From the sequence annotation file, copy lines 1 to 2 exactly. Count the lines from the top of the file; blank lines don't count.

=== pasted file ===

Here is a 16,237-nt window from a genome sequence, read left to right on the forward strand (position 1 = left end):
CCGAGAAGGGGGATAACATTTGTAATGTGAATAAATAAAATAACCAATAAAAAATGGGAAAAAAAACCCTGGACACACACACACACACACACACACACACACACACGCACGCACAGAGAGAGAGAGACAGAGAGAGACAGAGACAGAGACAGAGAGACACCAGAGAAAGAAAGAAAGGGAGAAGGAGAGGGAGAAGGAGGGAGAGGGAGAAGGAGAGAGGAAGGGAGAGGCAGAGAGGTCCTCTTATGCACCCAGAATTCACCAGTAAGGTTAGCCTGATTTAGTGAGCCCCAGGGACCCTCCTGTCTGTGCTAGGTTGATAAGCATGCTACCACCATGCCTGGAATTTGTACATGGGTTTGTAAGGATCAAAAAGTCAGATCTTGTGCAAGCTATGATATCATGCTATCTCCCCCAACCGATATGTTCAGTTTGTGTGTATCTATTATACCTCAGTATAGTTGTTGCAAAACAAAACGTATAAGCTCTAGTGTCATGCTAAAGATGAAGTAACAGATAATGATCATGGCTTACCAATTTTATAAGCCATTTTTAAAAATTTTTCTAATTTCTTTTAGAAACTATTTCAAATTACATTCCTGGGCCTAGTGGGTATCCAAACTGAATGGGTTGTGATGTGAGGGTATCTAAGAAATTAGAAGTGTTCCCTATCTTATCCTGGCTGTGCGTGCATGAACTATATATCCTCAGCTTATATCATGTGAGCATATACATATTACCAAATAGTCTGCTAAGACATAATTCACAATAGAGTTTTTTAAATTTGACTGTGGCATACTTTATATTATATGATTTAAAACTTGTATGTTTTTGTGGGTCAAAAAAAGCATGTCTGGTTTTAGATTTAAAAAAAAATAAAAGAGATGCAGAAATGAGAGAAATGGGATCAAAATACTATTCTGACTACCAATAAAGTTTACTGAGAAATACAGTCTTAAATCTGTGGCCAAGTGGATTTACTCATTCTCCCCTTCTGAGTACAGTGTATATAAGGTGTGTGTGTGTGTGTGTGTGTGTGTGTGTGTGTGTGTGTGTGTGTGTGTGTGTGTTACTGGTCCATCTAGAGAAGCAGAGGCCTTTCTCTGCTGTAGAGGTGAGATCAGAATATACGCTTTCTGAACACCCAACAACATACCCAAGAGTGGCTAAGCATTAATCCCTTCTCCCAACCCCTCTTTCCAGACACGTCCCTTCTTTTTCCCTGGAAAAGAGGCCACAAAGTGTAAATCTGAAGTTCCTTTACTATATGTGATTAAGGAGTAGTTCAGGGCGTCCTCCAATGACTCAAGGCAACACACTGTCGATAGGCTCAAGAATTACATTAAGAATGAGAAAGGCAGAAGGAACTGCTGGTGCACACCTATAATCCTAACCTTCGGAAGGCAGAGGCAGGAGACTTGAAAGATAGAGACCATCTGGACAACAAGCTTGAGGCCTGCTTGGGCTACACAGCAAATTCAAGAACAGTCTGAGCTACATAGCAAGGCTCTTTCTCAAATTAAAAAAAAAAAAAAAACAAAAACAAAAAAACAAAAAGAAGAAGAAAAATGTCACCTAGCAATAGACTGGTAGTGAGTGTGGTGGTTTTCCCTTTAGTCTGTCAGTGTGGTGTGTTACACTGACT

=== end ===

Here is a 16,237-nt window from a genome sequence, read left to right on the forward strand (position 1 = left end):
CCGAGAAGGGGGATAACATTTGTAATGTGAATAAATAAAATAACCAATAAAAAATGGGAAAAAAAACCCTGGACACACACACACACACACACACACACACACACACGCACGCACAGAGAGAGAGAGACAGAGAGAGACAGAGACAGAGACAGAGAGACACCAGAGAAAGAAAGAAAGGGAGAAGGAGAGGGAGAAGGAGGGAGAGGGAGAAGGAGAGAGGAAGGGAGAGGCAGAGAGGTCCTCTTATGCACCCAGAATTCACCAGTAAGGTTAGCCTGATTTAGTGAGCCCCAGGGACCCTCCTGTCTGTGCTAGGTTGATAAGCATGCTACCACCATGCCTGGAATTTGTACATGGGTTTGTAAGGATCAAAAAGTCAGATCTTGTGCAAGCTATGATATCATGCTATCTCCCCCAACCGATATGTTCAGTTTGTGTGTATCTATTATACCTCAGTATAGTTGTTGCAAAACAAAACGTATAAGCTCTAGTGTCATGCTAAAGATGAAGTAACAGATAATGATCATGGCTTACCAATTTTATAAGCCATTTTTAAAAATTTTTCTAATTTCTTTTAGAAACTATTTCAAATTACATTCCTGGGCCTAGTGGGTATCCAAACTGAATGGGTTGTGATGTGAGGGTATCTAAGAAATTAGAAGTGTTCCCTATCTTATCCTGGCTGTGCGTGCATGAACTATATATCCTCAGCTTATATCATGTGAGCATATACATATTACCAAATAGTCTGCTAAGACATAATTCACAATAGAGTTTTTTAAATTTGACTGTGGCATACTTTATATTATATGATTTAAAACTTGTATGTTTTTGTGGGTCAAAAAAAGCATGTCTGGTTTTAGATTTAAAAAAAAATAAAAGAGATGCAGAAATGAGAGAAATGGGATCAAAATACTATTCTGACTACCAATAAAGTTTACTGAGAAATACAGTCTTAAATCTGTGGCCAAGTGGATTTACTCATTCTCCCCTTCTGAGTACAGTGTATATAAGGTGTGTGTGTGTGTGTGTGTGTGTGTGTGTGTGTGTGTGTGTGTGTGTGTGTGTGTTACTGGTCCATCTAGAGAAGCAGAGGCCTTTCTCTGCTGTAGAGGTGAGATCAGAATATACGCTTTCTGAACACCCAACAACATACCCAAGAGTGGCTAAGCATTAATCCCTTCTCCCAACCCCTCTTTCCAGACACGTCCCTTCTTTTTCCCTGGAAAAGAGGCCACAAAGTGTAAATCTGAAGTTCCTTTACTATATGTGATTAAGGAGTAGTTCAGGGCGTCCTCCAATGACTCAAGGCAACACACTGTCGATAGGCTCAAGAATTACATTAAGAATGAGAAAGGCAGAAGGAACTGCTGGTGCACACCTATAATCCTAACCTTCGGAAGGCAGAGGCAGGAGACTTGAAAGATAGAGACCATCTGGACAACAAGCTTGAGGCCTGCTTGGGCTACACAGCAAATTCAAGAACAGTCTGAGCTACATAGCAAGGCTCTTTCTCAAATTAAAAAAAAAAAAAAAACAAAAACAAAAAAACAAAAAGAAGAAGAAAAATGTCACCTAGCAATAGACTGGTAGTGAGTGTGGTGGTTTTCCCTTTAGTCTGTCAGTGTGGTGTGTTACACTGACT